Traumatic experiences leave their mark. This can be physical scars and injuries. But it can also be lasting mental and emotional wounds, which are often harder to spot and talk about. These mental challenges can be soothed and treated with trauma counselling.
Trauma is an emotional response caused by a distressing or overwhelming event. It’s the emotional, psychological, and indeed, the physiological residue of an event. Traumatic experiences come in all varieties. It could be a car accident, witnessing a robbery, being attacked, or even prolonged emotional distress (for example, childhood neglect).
Such serious psychological experiences do not merely disappear overnight. Like physical ailments, the mental damage caused often needs treatment to get better – time alone is not enough.
So, how do you know if you need trauma counselling? Below, we discuss what trauma counselling is and the most common signs a person can benefit from it.
Trauma counselling is, in short, a type of talking therapy in which a professional counsellor helps you manage your emotional response to a traumatic event. The goal is to live a healthier, happier, and more fulfilled life.
During a counselling session, a trauma counsellor will help you understand your problem, provide a diagnosis, and offer long-term solutions to alleviate the chronic symptoms caused by the traumatic event. Trauma need not be permanent. Through counselling, many people go on to live enriched and engaging lives. It’s all about building your resilience and aiding your recovery.
Part of the difficulty in overcoming trauma is accepting it happened in the first place. Guilt, shame, and other emotions can prevent us from seeking the health we need. Because the wounds aren’t immediately visible, we assume they’re not there. We shrug off the traumatic incident and try to battle on as normal.
Have you experienced a traumatic event? If so, you can benefit from trauma counselling. If you’re not sure, think about these potentially traumatic circumstances:
Natural disasters or bushfires
Sexual assault or rape
Physical assault or serious injury (e.g., burns or dog attack)
War and military combat experience
Severe car accident
Frontline emergency or disaster work
Racism, bigotry, or discrimination
Surgical or medical treatment
Childhood neglect or abuse
Evictions or homelessness
This isn’t an exclusive list. However, it does demonstrate the diversity of traumatic experiences. Often, people assume being traumatised means being in a war or undergoing the most horrific events. But trauma can occur in all walks of life.
You can break your leg falling from a helicopter, or you can break it falling down the stairs. Just because one sounds worse doesn’t mean both don’t need treatment. Whatever your traumatic event, counselling can and will help.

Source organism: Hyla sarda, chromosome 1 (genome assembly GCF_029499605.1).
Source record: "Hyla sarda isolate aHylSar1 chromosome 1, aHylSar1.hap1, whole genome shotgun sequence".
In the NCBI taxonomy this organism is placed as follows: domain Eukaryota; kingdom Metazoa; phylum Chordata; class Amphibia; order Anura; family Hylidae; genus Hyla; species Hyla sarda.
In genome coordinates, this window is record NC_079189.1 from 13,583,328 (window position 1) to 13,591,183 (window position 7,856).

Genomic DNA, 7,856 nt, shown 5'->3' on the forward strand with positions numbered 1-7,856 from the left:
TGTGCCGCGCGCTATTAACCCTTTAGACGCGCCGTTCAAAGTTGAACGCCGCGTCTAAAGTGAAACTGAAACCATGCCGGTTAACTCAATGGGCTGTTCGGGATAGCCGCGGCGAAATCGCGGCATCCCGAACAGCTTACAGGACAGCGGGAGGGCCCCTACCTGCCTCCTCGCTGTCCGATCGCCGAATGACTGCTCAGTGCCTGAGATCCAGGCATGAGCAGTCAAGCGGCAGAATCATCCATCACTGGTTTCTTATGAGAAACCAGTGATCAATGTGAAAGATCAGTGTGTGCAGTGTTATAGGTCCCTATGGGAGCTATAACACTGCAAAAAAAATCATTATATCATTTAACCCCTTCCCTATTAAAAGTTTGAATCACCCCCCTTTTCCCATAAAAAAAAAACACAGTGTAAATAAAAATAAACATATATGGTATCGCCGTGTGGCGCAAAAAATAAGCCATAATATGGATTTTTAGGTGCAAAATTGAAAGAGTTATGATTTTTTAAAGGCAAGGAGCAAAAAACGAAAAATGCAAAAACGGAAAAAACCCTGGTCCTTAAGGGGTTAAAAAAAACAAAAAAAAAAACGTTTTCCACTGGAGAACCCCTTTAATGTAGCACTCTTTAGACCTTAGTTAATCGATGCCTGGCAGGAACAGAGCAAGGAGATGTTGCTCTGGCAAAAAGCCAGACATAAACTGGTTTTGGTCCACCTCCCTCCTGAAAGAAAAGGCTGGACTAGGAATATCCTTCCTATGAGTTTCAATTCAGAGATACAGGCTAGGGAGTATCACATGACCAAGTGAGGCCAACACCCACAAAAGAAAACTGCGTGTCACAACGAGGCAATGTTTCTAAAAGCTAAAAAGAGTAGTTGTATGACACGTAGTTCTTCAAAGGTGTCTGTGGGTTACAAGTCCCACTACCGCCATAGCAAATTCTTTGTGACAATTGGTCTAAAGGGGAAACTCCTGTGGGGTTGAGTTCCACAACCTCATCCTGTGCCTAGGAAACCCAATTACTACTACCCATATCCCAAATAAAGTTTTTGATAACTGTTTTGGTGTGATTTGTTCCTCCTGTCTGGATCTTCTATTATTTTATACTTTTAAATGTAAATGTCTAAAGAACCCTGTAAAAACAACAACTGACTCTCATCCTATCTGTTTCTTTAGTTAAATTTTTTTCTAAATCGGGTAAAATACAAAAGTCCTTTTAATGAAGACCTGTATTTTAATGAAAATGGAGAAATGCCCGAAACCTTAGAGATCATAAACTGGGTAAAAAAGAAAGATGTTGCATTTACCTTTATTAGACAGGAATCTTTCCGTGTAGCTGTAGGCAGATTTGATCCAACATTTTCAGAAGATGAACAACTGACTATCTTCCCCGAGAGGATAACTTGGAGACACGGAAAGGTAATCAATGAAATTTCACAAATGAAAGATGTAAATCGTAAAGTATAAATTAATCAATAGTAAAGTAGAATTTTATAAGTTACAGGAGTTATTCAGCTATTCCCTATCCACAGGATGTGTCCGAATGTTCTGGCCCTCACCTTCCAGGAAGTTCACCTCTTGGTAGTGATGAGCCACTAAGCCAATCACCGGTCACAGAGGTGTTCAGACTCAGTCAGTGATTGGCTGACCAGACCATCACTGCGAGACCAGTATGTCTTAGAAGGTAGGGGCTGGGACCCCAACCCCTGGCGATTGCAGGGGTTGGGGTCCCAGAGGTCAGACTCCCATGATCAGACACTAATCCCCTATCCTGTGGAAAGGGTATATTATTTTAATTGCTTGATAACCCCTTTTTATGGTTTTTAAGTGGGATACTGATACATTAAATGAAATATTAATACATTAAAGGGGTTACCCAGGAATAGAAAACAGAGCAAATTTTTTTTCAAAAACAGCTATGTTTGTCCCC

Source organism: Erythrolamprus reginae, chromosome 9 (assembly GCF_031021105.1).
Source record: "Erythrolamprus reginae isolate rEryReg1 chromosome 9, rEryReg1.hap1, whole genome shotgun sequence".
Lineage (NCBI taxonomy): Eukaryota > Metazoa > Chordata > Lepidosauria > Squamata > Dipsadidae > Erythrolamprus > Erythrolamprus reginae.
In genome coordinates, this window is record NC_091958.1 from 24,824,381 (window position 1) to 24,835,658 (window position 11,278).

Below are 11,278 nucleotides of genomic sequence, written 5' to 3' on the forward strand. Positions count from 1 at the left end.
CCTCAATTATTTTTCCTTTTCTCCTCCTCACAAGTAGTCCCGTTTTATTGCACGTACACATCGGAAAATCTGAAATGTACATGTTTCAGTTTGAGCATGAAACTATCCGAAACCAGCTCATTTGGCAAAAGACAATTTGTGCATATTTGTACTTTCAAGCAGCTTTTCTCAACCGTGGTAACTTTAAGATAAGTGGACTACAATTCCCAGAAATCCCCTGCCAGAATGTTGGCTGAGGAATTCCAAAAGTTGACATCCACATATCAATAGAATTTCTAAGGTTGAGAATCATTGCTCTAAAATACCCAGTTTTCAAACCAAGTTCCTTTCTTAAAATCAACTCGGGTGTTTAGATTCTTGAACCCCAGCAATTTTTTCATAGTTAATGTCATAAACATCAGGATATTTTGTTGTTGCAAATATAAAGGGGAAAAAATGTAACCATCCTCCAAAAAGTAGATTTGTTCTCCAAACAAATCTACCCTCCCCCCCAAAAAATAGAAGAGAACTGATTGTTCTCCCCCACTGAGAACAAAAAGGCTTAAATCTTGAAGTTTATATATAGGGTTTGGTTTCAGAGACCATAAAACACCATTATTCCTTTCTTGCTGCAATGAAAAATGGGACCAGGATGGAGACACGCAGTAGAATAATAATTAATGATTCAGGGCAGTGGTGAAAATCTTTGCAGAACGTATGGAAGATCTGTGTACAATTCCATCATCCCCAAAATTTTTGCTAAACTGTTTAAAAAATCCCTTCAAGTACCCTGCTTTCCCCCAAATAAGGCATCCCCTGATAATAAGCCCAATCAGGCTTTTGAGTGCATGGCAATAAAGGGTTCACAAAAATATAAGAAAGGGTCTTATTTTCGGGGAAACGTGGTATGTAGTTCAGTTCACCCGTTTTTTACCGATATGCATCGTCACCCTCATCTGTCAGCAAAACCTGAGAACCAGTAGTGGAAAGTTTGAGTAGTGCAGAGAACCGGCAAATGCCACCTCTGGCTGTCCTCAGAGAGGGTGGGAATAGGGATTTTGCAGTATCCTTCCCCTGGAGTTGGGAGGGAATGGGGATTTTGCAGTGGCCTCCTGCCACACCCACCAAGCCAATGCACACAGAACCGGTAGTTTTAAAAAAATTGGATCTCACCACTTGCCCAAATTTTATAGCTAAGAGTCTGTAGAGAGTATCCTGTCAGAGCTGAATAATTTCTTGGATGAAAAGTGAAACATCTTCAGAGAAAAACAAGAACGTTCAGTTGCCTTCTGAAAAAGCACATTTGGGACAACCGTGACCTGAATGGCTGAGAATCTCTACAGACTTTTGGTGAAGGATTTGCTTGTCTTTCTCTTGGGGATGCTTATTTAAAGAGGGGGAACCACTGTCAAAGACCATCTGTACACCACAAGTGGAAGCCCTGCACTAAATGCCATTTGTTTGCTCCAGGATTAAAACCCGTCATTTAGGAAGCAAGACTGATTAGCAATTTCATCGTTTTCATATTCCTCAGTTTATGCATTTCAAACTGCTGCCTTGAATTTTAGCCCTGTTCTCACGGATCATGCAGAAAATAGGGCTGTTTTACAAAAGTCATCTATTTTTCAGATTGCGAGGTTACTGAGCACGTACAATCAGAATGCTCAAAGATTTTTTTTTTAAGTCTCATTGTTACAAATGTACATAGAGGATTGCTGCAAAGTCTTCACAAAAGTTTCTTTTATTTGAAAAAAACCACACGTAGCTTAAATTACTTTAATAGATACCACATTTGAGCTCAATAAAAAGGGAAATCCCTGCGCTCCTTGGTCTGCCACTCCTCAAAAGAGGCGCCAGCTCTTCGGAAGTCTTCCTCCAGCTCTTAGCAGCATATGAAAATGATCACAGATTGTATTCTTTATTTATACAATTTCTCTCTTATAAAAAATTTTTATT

Trauma isn’t merely having gone through a traumatic experience. Indeed, we all respond differently to different events. What would traumatise one person wouldn’t bother the next. There is no right or wrong response. Trauma needs treatment if its symptoms affects your daily life.
If you find yourself experiencing any of the following symptoms, you can benefit from trauma therapy.
Shock, denial, or disbelief
Guilt, shame, or self-blame
Anger, irritability, or mood swings
Emotionally numb or social withdrawal
Traumatic images or memories lodged in your mind
Insomnia or frightening dreams and nightmares about the event
Confusion or difficulty concentrating
Fast heart rate
Aches and pains
Some of these symptoms aren’t solely signs of trauma. They can also be symptoms of post-traumatic stress disorder (PTSD).
Post-traumatic stress disorder or PTSD is far more common than people assume. Around 8% of women and 5% of men are affected by PTSD in Australia. It can be caused by extreme situations, like war, or by everyday events, like car accidents. However, events like relationship break-ups or losing your job aren’t typical causes of PTSD. The problem isn’t the cause but its effect on your brain.
PTSD is most commonly diagnosed by a doctor. They’ll refer you to a psychiatrist or psychologist. You may also be referred to a trauma counsellor.
Common treatments for PTSD involve:
Trauma-focused cognitive behaviour therapy (TF-CBT) involves revisiting and processing traumatic memories. This is a form of trauma counselling.
Eye movement desensitisation and reprocessing (EMDR) involves revisiting traumatic memories while going through a series of eye movements.
Such treatments can take between 8 to 12 sessions before you notice a difference. The longer PTSD – or any form of trauma – has been untreated, the more trauma counselling sessions are typically needed to see improvements.
Medicare does cover counselling for trauma issues. To qualify for the Medicare rebate, you must see a GP or psychiatrist and be referred to a psychologist or mental health social worker. Under the system, patients can claim up to 20 sessions per calendar year. Medicare rebates range from $75.95 to $126.50 per session, covering the vast majority of service fees.
To learn more about the process in claiming a Medicare rebate, you can read our how-to guide.
Don’t suffer in silence. Don’t dismiss your symptoms and struggle alone. Here at Talked, you can book a free consultation today with one of our incredible therapists and counsellors.
Traumatic experiences can loom over everything in your life. But it doesn’t have to be that way. You can overcome your mental health difficulties and live a fulfilling life with care and support.
Seeking help is the first step in that journey. Reach out to one of our qualified psychologists or counsellors for your free 15-minute consultation to and start your trauma recovery today.
Overcome your trauma and ptsd and book a FREE online therapy session with one of our top rated therapists.